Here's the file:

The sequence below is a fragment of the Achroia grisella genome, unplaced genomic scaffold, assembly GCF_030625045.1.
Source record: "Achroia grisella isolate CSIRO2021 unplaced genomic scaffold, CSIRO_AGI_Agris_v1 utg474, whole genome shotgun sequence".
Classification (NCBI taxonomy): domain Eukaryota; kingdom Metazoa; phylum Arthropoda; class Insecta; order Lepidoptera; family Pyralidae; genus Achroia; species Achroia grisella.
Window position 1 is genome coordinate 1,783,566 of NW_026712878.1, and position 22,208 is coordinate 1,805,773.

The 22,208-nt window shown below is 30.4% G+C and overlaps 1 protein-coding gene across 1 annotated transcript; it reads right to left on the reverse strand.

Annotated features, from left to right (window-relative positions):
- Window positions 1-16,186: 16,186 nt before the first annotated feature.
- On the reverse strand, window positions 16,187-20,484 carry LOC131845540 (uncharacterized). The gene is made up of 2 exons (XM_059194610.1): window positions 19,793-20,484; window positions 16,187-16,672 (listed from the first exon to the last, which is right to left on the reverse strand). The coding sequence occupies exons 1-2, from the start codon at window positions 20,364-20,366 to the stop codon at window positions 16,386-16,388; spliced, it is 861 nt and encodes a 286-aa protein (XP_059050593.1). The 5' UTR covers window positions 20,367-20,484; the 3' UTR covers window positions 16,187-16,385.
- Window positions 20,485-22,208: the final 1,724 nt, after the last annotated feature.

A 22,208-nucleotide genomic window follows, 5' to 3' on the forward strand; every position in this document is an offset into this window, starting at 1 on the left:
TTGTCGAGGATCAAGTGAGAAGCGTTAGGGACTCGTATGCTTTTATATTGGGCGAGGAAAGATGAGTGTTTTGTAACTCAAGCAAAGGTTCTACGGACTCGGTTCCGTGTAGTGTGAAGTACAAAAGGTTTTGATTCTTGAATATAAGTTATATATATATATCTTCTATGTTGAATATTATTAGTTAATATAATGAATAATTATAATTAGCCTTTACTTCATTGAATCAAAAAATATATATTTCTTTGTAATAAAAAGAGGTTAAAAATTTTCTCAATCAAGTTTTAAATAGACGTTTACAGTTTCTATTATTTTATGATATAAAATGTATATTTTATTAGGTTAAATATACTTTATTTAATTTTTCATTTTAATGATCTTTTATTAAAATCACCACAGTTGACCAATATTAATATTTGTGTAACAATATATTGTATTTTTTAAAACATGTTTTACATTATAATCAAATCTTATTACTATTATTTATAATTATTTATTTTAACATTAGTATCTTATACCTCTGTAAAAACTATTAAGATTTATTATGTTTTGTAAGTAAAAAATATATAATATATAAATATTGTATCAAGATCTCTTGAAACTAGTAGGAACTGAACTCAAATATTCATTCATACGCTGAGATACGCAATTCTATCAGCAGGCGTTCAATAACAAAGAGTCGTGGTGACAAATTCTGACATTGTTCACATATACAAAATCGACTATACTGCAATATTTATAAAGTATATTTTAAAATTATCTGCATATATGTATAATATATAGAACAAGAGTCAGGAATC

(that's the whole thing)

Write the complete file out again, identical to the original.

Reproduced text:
The sequence below is a fragment of the Achroia grisella genome, unplaced genomic scaffold, assembly GCF_030625045.1.
Source record: "Achroia grisella isolate CSIRO2021 unplaced genomic scaffold, CSIRO_AGI_Agris_v1 utg474, whole genome shotgun sequence".
Classification (NCBI taxonomy): domain Eukaryota; kingdom Metazoa; phylum Arthropoda; class Insecta; order Lepidoptera; family Pyralidae; genus Achroia; species Achroia grisella.
Window position 1 is genome coordinate 1,783,566 of NW_026712878.1, and position 22,208 is coordinate 1,805,773.

The 22,208-nt window shown below is 30.4% G+C and overlaps 1 protein-coding gene across 1 annotated transcript; it reads right to left on the reverse strand.

Annotated features, from left to right (window-relative positions):
- Window positions 1-16,186: 16,186 nt before the first annotated feature.
- On the reverse strand, window positions 16,187-20,484 carry LOC131845540 (uncharacterized). The gene is made up of 2 exons (XM_059194610.1): window positions 19,793-20,484; window positions 16,187-16,672 (listed from the first exon to the last, which is right to left on the reverse strand). The coding sequence occupies exons 1-2, from the start codon at window positions 20,364-20,366 to the stop codon at window positions 16,386-16,388; spliced, it is 861 nt and encodes a 286-aa protein (XP_059050593.1). The 5' UTR covers window positions 20,367-20,484; the 3' UTR covers window positions 16,187-16,385.
- Window positions 20,485-22,208: the final 1,724 nt, after the last annotated feature.

A 22,208-nucleotide genomic window follows, 5' to 3' on the forward strand; every position in this document is an offset into this window, starting at 1 on the left:
TTGTCGAGGATCAAGTGAGAAGCGTTAGGGACTCGTATGCTTTTATATTGGGCGAGGAAAGATGAGTGTTTTGTAACTCAAGCAAAGGTTCTACGGACTCGGTTCCGTGTAGTGTGAAGTACAAAAGGTTTTGATTCTTGAATATAAGTTATATATATATATCTTCTATGTTGAATATTATTAGTTAATATAATGAATAATTATAATTAGCCTTTACTTCATTGAATCAAAAAATATATATTTCTTTGTAATAAAAAGAGGTTAAAAATTTTCTCAATCAAGTTTTAAATAGACGTTTACAGTTTCTATTATTTTATGATATAAAATGTATATTTTATTAGGTTAAATATACTTTATTTAATTTTTCATTTTAATGATCTTTTATTAAAATCACCACAGTTGACCAATATTAATATTTGTGTAACAATATATTGTATTTTTTAAAACATGTTTTACATTATAATCAAATCTTATTACTATTATTTATAATTATTTATTTTAACATTAGTATCTTATACCTCTGTAAAAACTATTAAGATTTATTATGTTTTGTAAGTAAAAAATATATAATATATAAATATTGTATCAAGATCTCTTGAAACTAGTAGGAACTGAACTCAAATATTCATTCATACGCTGAGATACGCAATTCTATCAGCAGGCGTTCAATAACAAAGAGTCGTGGTGACAAATTCTGACATTGTTCACATATACAAAATCGACTATACTGCAATATTTATAAAGTATATTTTAAAATTATCTGCATATATGTATAATATATAGAACAAGAGTCAGGAATC